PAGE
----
(21) I was afraid of you, because you are a hard man. You take out what you did not put in and reap what you did not sow.’
(22) “His master replied, ‘I will judge you by your own words, you wicked servant! You knew, did you, that I am a hard man, taking out what I did not put in, and reaping what I did not sow?
(23) Why then didn’t you put my money on deposit, so that when I came back, I could have collected it with interest?’
(24) “Then he said to those standing by, ‘Take his mina away from him and give it to the one who has ten minas.’
(25) “‘Sir,’ they said, ‘he already has ten!’
(26) “He replied, ‘I tell you that to everyone who has, more will be given, but as for the one who has nothing, even what he has will be taken away.
(27) But those enemies of mine who did not want me to be king over them—bring them here and kill them in front of me.’”
Why, in the midst of being a guest, surrounded by followers hungry for the beginning of the kingdom of God, would he tell them this parable of all parables? I submit that to those who would hear, Jesus understood they were waiting entirely on him to act now. He knew he had to prepare them for the reality of what was coming—sharing in his work, and being accountable for what they did or chose not to do. Jesus knew all that was going to happen to him, his suffering and death, and that the immediate advent of his earthly kingdom would not precede that. He also knew that he would be employing their partnership. This same Jesus has employed you as well.
1 Corinthians 4:1 and 2
(1) So then, men ought to regard us as servants of Christ and as those entrusted with the secret things of God.
(2) Now it is required that those who have been given a trust must prove faithful.
2 Corinthians 4:17-20
(17) Therefore, if anyone is in Christ, he is a new creation; the old has gone, the new has come!
(18) All this is from God, who reconciled us to himself through Christ and gave us the ministry of reconciliation:
(19) that God was reconciling the world to himself in Christ, not counting men’s sins against them. And he has committed to us the message of reconciliation.
(20) We are therefore Christ’s ambassadors, as though God were making his appeal through us. We implore you on Christ’s behalf: Be reconciled to God.
What you do not do is just as valid in the eyes of God as what you do. You have been given gifts in order that you use them for the benefit of others in the interest of the Lord Jesus Christ, who is the Head of the Body. Apathy is an action; it’s a negative action. In the book of Amos, God warned the Israelites about complacency:
Woe to you who are complacent in Zion…
In Revelation 3: 15 and 16 we see Jesus’ reaction to a lazy spiritual attitude.
Revelation 3: 15 and 16
(15) I know your deeds, that you are neither cold nor hot. I wish you were either one or the other!
(16) So, because you are lukewarm—neither hot nor cold—I am about to spit you out of my mouth.
We live in the Administration of Grace, and yet we’re not to use that grace as an occasion to be apathetic, like a spoiled child counting on a weak father. Our spiritual Father is not weak. It behooves us to consider the gravity of the words of the Apostle Paul when he wrote by revelation:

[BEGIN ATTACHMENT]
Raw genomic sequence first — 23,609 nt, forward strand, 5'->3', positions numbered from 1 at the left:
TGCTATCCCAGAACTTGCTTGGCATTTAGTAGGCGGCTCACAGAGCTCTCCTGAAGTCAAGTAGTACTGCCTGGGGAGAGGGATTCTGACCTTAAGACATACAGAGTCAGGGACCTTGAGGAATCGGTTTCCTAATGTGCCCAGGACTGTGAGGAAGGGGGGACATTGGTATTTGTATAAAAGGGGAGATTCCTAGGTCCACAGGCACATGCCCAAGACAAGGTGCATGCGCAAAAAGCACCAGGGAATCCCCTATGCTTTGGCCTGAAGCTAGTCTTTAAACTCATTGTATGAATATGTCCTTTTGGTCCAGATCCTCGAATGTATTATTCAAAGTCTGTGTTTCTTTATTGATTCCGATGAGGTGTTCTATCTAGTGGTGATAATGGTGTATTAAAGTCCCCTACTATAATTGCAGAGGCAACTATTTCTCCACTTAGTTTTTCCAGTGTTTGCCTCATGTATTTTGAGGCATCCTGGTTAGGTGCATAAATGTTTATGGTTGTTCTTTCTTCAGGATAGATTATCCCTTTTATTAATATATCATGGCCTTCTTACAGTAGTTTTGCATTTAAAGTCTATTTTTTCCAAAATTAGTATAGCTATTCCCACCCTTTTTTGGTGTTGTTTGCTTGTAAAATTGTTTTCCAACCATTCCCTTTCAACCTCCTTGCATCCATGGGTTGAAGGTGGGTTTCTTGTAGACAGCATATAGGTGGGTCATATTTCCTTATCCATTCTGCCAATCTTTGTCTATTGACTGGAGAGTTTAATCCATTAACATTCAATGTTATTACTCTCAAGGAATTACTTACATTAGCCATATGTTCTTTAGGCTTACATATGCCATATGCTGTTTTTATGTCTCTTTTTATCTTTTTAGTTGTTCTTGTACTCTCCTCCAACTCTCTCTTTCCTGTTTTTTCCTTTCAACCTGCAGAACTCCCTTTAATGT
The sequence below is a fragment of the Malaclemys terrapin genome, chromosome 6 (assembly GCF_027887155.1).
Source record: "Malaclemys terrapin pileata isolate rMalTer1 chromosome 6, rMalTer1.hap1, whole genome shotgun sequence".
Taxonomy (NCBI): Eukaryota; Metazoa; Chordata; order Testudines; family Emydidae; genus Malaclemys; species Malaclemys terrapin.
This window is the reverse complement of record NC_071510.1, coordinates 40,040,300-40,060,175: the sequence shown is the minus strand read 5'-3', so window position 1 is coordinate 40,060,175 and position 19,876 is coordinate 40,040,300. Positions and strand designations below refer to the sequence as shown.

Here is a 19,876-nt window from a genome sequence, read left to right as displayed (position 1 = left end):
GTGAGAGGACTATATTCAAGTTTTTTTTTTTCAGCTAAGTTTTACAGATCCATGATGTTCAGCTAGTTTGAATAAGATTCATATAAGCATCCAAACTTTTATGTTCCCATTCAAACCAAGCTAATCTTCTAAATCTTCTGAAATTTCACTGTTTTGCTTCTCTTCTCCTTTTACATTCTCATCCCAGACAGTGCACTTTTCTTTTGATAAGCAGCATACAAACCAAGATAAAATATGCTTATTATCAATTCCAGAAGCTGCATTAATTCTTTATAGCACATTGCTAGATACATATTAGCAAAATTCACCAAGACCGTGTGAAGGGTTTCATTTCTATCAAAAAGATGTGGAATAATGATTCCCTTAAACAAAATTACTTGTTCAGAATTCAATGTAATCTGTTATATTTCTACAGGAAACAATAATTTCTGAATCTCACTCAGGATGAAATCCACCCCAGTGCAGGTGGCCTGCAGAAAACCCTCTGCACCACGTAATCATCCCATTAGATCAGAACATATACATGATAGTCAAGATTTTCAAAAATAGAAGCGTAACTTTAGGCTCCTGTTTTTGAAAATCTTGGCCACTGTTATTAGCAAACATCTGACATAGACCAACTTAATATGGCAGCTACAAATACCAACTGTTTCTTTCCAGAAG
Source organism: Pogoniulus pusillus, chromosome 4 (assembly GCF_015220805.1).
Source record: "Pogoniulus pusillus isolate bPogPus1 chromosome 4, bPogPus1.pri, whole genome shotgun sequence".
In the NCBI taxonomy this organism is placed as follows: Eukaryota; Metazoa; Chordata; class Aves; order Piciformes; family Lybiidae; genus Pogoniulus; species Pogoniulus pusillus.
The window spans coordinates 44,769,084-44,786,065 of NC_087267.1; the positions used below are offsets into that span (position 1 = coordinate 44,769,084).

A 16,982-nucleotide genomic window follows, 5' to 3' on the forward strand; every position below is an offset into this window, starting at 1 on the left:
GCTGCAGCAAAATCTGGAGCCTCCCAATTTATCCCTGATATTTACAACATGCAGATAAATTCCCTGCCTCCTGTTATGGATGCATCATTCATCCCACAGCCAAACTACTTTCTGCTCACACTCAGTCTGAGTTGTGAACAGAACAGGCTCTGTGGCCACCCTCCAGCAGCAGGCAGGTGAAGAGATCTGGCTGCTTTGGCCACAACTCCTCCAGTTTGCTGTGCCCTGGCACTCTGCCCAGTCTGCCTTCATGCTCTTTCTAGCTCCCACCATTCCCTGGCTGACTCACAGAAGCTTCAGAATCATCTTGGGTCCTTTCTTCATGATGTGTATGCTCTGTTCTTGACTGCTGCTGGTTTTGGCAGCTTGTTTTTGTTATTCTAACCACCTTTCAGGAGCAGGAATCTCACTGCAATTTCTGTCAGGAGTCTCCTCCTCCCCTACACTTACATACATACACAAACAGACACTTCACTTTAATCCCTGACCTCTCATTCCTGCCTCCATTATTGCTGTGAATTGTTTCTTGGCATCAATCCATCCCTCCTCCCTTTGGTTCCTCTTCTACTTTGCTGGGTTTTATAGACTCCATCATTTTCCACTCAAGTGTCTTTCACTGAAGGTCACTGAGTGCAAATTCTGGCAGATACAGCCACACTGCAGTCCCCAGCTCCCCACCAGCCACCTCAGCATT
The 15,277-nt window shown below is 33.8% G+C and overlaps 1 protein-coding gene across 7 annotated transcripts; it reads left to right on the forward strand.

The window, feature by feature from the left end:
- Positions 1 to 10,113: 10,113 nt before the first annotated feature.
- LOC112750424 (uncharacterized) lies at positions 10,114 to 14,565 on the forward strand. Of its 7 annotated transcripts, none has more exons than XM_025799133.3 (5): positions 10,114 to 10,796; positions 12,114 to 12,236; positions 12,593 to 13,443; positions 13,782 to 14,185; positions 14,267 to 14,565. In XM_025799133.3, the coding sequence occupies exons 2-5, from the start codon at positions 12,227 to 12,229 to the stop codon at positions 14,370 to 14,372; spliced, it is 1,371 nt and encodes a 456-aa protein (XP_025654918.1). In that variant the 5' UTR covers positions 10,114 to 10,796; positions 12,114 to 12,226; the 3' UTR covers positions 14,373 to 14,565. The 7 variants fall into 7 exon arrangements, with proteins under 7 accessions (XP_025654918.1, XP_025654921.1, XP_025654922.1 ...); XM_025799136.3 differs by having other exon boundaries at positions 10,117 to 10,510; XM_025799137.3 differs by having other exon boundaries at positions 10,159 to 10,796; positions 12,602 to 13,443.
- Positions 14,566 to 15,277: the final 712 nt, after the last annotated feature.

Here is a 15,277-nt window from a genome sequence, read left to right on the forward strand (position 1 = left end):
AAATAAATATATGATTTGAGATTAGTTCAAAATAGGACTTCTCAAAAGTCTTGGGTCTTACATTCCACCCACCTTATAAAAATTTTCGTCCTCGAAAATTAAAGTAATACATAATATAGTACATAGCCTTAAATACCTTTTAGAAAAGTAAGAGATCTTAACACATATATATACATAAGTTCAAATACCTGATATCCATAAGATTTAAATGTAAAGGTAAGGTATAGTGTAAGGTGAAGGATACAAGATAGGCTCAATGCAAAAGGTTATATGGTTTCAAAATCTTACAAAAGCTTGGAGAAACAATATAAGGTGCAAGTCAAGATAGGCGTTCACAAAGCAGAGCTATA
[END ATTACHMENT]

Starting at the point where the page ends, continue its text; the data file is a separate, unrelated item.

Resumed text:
(23) Whatever you do, work at it with all your heart, as working for the Lord, not for men,
(24) since you know that you will receive an inheritance from the Lord as a reward. It is the Lord Christ you are serving.
(25) Anyone who does wrong will be repaid for his wrong, and there is no favoritism.
The John who penned the book of Revelation was a friend of Jesus on earth. They fried fish together, ate and spent time walking and talking, telling jokes, serving. The picture painted of the returning Lord in the book of Revelation is one of a man’s Man, a warrior, a powerful being—so much so, that his beloved John collapsed at the sight of him, overwhelmed in his presence.
(12) I turned around to see the voice that was speaking to me. And when I turned I saw seven golden lampstands,
(13) and among the lampstands was someone “like a son of man,” dressed in a robe reaching down to his feet and with a golden sash around his chest.
(14) His head and hair were white like wool, as white as snow, and his eyes were like blazing fire.
(15) His feet were like bronze glowing in a furnace, and his voice was like the sound of rushing water.
(16) In his right hand he held seven stars, and out of his mouth came a sharp double-edged sword. His face was like the sun shining in all its brilliance.
(17) When I saw him, I fell at his feet as though dead. Then he placed his right hand on me and said: “Do not be afraid. I am the First and the Last.
(18) I am the Living One; I was dead, and behold I am alive for ever and ever! And I hold the keys of death and Hades.”
YOU are Christ’s ambassador! That means that without you recognizing who you really are, and getting involved somehow, somewhere, Christ is not represented. When you truly understand the power you have and the gifts you’ve been given and act accordingly, the world trembles—and our Lord rejoices!
I was present at the Teens & Twenties Camp this past summer when one of the men there ministered to a camper. He spoke out loud, “I want to remind any spirits present here that I am a minister of the Lord Jesus Christ, and that what I say in his name, you must do.” This man got the message! There was deliverance that day! What power!
I encourage you to say the same line out loud: “I am a minister of the Lord Jesus Christ!” Say it over and over. Let it sink in. Be the servant who recognizes both the value of the Man who sent you and the gifts he gave. Be the one to whom your Master will say, “Well done, my good and faithful servant!”